- Inadequate when used alone: Analyst ratings alone are not sufficient to drive a trader’s decision to sell, buy or hold a particular stock. A trader has to consider other factors to decide whether a particular stock is worth holding in their portfolio.
how to use Analyst Ratings
Stock traders should be able to use analyst ratings effectively.
In this section, we’ll cover some things you can do to understand how to understand analyst reports about a particular stock and how to use them to execute your own trades.
#1: Check rating history
When you’re looking at stock ratings, check to see if analysts are suggesting upgrades, downgrades or starts for a particular stock. Check to see how the rating has changed compared to past ratings and if the analyst has announced or changed a price target.
Sometimes an analyst may give the same rating and just change the price target. This allows the stock to move in either direction, depending on the magnitude of the change between the two price targets.
#2: Check for other news
Traders also need to check to see how the stock responds to good or bad news. This will be an indication of the company’s future outlook as analyst ratings are often released after the company releases news.
#3: Look at the sector for news
Additionally, you need to see if other stocks within the sector have received similar ratings from analysts. This can indicate micro news, which occurs when a particular company or an entire sector trades a certain way because of news outside of a single company.
#4: See note
Analyst Notes provide additional insight into stocks and the ratings analysts have assigned to them. Therefore, it is important to see these notes if they are available.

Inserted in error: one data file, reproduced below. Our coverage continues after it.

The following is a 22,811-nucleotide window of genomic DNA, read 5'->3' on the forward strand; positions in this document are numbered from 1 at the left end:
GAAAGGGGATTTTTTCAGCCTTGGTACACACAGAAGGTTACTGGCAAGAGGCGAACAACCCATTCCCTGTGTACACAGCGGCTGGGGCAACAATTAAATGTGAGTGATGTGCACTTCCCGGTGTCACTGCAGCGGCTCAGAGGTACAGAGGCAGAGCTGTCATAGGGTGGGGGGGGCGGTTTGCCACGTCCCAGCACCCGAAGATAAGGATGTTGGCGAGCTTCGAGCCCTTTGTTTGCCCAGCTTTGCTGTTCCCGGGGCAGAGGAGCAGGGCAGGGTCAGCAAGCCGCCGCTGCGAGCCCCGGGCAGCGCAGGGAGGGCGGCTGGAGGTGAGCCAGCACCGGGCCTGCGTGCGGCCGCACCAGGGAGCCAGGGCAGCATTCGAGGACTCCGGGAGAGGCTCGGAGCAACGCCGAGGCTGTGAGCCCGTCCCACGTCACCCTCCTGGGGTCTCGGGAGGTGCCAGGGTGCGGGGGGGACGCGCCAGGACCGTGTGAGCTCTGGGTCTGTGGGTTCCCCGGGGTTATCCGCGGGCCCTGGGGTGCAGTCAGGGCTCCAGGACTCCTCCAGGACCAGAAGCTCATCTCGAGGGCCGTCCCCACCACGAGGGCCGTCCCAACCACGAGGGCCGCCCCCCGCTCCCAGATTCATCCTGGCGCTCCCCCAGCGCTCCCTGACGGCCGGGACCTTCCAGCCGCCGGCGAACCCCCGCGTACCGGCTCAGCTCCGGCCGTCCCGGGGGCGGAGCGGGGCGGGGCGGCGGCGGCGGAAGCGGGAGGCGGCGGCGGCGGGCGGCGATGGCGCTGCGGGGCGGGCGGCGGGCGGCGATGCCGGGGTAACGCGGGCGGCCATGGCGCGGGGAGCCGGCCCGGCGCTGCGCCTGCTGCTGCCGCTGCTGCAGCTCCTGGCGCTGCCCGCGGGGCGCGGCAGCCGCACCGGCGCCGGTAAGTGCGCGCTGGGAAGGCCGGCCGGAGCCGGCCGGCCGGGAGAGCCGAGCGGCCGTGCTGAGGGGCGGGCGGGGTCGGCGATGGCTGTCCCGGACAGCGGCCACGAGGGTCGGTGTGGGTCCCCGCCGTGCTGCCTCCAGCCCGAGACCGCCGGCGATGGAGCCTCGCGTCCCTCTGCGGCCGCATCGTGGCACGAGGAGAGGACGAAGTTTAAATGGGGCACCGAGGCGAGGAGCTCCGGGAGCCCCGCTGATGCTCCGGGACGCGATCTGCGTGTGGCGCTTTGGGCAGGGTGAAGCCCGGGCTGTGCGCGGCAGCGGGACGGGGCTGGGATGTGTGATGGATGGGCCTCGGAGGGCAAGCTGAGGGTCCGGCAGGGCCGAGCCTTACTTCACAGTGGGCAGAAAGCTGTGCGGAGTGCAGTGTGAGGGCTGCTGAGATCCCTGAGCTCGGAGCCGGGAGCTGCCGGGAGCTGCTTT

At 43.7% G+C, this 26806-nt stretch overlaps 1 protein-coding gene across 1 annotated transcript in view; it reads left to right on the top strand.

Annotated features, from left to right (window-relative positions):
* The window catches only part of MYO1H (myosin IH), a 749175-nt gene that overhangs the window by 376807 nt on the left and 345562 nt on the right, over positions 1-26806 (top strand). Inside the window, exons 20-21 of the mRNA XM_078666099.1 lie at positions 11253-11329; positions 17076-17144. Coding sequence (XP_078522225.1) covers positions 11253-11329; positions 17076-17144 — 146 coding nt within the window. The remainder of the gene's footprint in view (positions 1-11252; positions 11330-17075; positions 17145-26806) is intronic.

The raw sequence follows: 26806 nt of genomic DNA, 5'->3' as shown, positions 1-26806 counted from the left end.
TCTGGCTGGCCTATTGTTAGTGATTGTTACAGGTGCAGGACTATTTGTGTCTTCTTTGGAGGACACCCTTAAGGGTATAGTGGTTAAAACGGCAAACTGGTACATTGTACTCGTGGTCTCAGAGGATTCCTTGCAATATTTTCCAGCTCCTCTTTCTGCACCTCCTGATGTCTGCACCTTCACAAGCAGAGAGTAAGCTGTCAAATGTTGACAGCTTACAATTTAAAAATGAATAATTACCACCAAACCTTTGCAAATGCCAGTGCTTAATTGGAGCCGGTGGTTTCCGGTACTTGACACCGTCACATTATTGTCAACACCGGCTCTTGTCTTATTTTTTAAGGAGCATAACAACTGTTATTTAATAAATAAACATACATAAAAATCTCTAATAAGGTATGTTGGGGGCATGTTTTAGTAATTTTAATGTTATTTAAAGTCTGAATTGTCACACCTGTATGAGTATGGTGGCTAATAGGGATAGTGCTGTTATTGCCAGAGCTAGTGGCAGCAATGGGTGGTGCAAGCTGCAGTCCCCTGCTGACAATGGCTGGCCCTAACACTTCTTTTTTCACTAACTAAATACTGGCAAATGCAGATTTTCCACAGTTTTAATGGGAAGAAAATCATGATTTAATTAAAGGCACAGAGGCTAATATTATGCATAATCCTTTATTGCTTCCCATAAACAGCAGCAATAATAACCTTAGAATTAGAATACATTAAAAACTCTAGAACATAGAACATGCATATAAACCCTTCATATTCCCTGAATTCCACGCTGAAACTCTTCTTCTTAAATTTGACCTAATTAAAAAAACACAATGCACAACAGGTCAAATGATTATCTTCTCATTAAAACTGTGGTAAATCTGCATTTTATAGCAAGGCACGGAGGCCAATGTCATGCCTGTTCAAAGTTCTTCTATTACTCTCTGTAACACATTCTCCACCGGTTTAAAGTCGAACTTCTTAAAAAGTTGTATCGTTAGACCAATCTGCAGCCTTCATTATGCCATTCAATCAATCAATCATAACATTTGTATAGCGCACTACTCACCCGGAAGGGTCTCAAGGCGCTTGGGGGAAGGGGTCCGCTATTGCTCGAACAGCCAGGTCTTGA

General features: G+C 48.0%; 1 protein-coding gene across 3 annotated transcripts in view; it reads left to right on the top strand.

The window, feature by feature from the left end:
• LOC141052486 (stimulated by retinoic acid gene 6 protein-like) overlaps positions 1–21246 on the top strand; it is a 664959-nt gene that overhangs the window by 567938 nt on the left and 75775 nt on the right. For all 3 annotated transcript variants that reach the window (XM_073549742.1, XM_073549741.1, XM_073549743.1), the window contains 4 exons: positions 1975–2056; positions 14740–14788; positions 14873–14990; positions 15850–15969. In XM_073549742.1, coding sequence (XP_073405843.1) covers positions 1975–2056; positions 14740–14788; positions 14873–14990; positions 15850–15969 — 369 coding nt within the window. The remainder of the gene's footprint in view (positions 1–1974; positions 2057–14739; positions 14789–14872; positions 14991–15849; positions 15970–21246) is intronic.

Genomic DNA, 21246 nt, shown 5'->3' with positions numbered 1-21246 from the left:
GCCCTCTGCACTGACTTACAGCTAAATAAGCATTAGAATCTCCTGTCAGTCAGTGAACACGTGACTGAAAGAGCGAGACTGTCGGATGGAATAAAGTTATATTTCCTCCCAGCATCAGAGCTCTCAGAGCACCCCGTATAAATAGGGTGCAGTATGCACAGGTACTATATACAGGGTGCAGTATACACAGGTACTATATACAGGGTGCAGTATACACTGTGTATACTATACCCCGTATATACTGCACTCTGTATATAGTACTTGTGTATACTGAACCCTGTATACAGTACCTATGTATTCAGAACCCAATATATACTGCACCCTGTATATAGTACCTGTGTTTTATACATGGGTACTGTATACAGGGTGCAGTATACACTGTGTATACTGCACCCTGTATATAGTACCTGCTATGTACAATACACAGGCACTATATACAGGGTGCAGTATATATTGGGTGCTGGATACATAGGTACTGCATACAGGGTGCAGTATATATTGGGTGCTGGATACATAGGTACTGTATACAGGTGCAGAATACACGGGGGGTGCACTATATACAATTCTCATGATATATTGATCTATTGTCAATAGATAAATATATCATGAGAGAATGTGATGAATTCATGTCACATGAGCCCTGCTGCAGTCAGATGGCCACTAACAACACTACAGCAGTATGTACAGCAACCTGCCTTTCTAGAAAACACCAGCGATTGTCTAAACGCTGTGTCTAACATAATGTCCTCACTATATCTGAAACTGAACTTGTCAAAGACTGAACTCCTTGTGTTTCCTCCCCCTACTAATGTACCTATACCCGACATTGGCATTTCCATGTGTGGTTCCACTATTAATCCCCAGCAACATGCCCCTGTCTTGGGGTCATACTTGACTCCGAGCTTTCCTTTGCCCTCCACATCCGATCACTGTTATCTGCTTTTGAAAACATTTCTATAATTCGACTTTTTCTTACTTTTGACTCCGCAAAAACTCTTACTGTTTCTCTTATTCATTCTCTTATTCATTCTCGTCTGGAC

The opening of an analyst note contains information on price targets and ratings. You also need to take a look at the summary of the note, which you can find in the first few pages and can give you a better understanding of the company.
Analyst notes can help traders understand how analysts arrived at their ratings on a stock.
#5: Make a decision
Once you review the analyst’s rating and determine how they arrived at it, you can make a decision based on the analyst’s review of the stock. Analyst ratings are a great indication of what market experts believe in a company or sector, allowing traders to better understand the stocks they are interested in.
Looking at analyst ratings is a popular way traders and investors use to decide whether they should buy, sell or hold a particular stock. Ratings are created by analysts who spend most of their time looking at publicly traded companies and the stock market.
Ratings can serve as a valuable tool for stock traders. However, that’s not the only thing you look at when you’re trying to make a trading decision. You should only include them as part of the puzzle.
When using stock ratings, you need to do your own thorough research on the stocks you want to trade, rather than relying on someone else to do it for you.